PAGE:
6 Celebrities Affected by Glaucoma
Some well-known names are among the 3 million Americans suffering from this sight-robbing disease.
Roughly 3 million people in the U.S. suffer from glaucoma, with the majority of the cases seen in individuals over the age of 40, according to the research group BrightFocus Foundation. That number is expected to soar to 4.3 million by 2032 and 5.5 million by 2050, Prevent Blindness estimates, as the older population in the U.S. grows.
Glaucoma, also known as the “thief of sight,” slowly robs people of their vision. The disease is caused by a buildup of fluids within the eye that raises its intraocular pressure (IOP) above normal. The increased pressure damages the optic nerve and, if not diagnosed and treated early, could lead to blindness. In the beginning stages, many people are unaware of the disease, with the first signs a loss of peripheral sight that appears as “tunnel vision.”
Given the sheer numbers of people with glaucoma, it shouldn’t be shocking that glaucoma strikes people from all walks of life, celebrities and non-celebrities alike. Several well-known names have gone public with their battle with glaucoma in the hopes of raising awareness of the disease.
6 Celebrities Affected by Glaucoma
Although glaucoma typically affects older people, the disease can occur at a younger age. Here are six celebrities who have dealt with or continue to deal with this sight-destroying disease.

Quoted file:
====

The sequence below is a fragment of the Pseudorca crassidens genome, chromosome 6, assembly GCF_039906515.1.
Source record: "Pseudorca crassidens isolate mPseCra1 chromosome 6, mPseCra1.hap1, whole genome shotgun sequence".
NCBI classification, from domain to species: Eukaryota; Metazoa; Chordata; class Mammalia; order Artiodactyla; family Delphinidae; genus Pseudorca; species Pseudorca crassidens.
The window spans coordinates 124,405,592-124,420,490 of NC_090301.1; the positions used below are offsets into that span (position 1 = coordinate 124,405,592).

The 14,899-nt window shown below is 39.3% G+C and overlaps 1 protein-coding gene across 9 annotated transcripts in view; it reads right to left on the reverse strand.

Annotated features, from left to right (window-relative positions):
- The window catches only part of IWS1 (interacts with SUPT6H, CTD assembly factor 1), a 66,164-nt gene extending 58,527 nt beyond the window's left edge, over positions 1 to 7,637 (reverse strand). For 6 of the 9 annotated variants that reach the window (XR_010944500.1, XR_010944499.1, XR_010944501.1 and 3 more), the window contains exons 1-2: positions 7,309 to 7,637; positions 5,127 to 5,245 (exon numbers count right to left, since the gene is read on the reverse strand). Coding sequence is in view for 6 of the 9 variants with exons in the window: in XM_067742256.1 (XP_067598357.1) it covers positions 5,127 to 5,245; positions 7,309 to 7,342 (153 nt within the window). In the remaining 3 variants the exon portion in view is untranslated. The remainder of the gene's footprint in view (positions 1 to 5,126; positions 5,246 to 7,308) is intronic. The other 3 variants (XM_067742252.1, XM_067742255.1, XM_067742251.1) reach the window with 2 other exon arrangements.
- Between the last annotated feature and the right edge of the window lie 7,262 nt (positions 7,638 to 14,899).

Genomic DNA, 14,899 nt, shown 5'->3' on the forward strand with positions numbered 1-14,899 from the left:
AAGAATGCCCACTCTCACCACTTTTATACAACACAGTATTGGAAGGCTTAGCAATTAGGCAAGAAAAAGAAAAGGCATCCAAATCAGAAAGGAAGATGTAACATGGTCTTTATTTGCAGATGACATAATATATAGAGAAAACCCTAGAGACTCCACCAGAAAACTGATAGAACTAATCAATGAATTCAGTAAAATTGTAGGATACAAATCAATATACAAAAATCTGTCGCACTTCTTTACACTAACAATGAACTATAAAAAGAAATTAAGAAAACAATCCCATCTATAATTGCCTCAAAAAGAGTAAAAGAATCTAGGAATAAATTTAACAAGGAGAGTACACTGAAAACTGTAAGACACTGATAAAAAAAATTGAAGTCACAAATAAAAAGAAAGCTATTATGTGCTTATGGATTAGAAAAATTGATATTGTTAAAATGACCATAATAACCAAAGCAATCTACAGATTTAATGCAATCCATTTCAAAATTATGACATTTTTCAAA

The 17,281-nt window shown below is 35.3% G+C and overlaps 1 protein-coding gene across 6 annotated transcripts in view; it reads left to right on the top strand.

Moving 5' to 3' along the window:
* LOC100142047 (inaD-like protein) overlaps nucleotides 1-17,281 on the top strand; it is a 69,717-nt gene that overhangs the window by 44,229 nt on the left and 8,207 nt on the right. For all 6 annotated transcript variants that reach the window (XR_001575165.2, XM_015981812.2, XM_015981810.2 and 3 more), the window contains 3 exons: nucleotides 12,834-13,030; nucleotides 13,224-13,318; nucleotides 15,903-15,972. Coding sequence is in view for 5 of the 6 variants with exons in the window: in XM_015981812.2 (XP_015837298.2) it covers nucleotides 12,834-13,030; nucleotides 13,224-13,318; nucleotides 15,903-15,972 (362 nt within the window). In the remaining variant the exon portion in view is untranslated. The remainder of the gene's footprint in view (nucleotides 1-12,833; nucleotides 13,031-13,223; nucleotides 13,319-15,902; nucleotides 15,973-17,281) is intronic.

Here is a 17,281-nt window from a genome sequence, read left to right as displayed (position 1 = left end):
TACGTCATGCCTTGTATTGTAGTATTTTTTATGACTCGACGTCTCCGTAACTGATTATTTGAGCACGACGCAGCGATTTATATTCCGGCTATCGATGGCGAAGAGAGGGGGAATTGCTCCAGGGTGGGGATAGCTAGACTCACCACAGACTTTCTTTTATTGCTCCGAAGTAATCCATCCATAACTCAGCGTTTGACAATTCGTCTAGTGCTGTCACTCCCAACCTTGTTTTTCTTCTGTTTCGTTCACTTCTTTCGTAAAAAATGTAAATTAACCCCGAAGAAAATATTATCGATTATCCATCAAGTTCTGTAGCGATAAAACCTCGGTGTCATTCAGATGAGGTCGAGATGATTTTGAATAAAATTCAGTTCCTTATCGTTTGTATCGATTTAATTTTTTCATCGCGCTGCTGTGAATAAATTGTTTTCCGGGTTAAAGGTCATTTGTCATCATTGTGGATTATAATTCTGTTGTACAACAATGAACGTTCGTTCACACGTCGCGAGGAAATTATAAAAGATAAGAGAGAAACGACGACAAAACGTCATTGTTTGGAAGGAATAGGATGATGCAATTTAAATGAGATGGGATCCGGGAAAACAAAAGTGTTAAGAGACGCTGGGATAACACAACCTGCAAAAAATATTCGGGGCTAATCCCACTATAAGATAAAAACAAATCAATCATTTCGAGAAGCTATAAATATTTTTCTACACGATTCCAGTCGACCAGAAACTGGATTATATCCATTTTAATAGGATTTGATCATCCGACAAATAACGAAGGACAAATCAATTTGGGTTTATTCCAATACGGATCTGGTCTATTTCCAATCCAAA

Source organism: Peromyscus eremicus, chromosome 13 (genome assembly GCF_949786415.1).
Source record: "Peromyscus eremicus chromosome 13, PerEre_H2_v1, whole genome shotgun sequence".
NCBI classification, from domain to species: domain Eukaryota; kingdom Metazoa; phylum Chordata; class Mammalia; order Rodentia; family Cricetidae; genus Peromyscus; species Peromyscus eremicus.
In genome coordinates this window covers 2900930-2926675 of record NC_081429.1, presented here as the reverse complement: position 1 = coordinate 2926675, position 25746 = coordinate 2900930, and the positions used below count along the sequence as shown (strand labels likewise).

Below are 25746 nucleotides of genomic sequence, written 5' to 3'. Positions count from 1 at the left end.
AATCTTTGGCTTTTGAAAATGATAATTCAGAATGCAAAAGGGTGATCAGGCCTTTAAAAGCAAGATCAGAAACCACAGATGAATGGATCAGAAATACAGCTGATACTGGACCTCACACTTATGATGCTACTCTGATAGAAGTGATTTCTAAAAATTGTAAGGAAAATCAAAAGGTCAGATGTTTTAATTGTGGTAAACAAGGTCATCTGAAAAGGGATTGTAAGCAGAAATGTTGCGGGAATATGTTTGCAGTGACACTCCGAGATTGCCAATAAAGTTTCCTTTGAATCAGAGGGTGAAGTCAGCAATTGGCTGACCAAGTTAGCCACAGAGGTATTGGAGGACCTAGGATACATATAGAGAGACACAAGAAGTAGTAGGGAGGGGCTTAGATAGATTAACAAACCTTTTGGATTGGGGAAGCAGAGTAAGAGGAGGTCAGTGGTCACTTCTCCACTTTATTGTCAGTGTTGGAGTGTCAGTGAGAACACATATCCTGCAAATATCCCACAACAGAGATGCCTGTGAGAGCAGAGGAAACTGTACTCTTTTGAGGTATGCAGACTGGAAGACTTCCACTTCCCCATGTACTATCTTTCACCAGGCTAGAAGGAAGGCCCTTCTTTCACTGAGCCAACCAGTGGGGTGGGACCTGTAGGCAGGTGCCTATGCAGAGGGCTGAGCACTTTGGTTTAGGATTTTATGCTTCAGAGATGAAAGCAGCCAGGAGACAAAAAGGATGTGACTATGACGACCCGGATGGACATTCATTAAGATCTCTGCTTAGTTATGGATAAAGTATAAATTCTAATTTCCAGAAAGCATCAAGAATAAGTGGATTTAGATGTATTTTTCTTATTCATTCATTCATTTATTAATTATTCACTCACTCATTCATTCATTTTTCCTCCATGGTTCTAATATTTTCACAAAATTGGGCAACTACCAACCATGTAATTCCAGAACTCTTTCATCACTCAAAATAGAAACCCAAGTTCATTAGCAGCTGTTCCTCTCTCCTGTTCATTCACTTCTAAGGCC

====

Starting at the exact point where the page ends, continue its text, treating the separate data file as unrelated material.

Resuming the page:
Bono. Known for his music, philanthropy and political activism, U2 lead singer Bono revealed in 2014 that he suffers from glaucoma and continues to receive treatment. Because harsh lights can be painful to his eyes, Bono wears shades on stage to protect his vision. If you have glaucoma and want to cut down on glare, choose a pair that filters out 99 percent to 100 percent of UV rays and wraps around your temples.
Whoopi Goldberg. The comedian and talk show co-host also revealed in 2014 she suffers from glaucoma and still uses various treatments to ease her symptoms (glaucoma can headaches, redness, blurry vision, and nausea).
John Glenn. The late senator and astronaut first flew into space in 1962. But at age 77 in 1998, he took to the skies again when he rocketed on the space shuttle, making him the oldest person to fly into space. His journey was made possible by early detection and treatment for glaucoma. He became an advocate for glaucoma testing, which is recommended every one to two years for people over age 65.
Kirby Puckett. The late Hall of Fame baseball star noticed he couldn’t see out of one eye in 1996 — it turned out he had glaucoma. Like many glaucoma patients, Puckett’s symptoms did not become pronounced until an advanced stage. Puckett, who played in two World Series in the late 1980s and early 1990s, retired from the game soon after his diagnosis.
Andrea Bocelli. The Italian opera singer was born with congenital glaucoma and eventually went totally blind in his early teens. Congenital glaucoma is rare, but is characterized by a cloudy cornea, excessive tearing, and sensitivity to light. This condition is inherited, so if your family has a history of glaucoma or other eye disorders, you should get regular vision checkups.
Ray Charles. Like Bocelli, the late singer and songwriter suffered blindness at a young age, believed to be due to glaucoma. Ray’s story underscores the importance of early testing and intervention. Treatments that range from eye drops and surgery that reduce pressure in the eye could have saved his eyesight.
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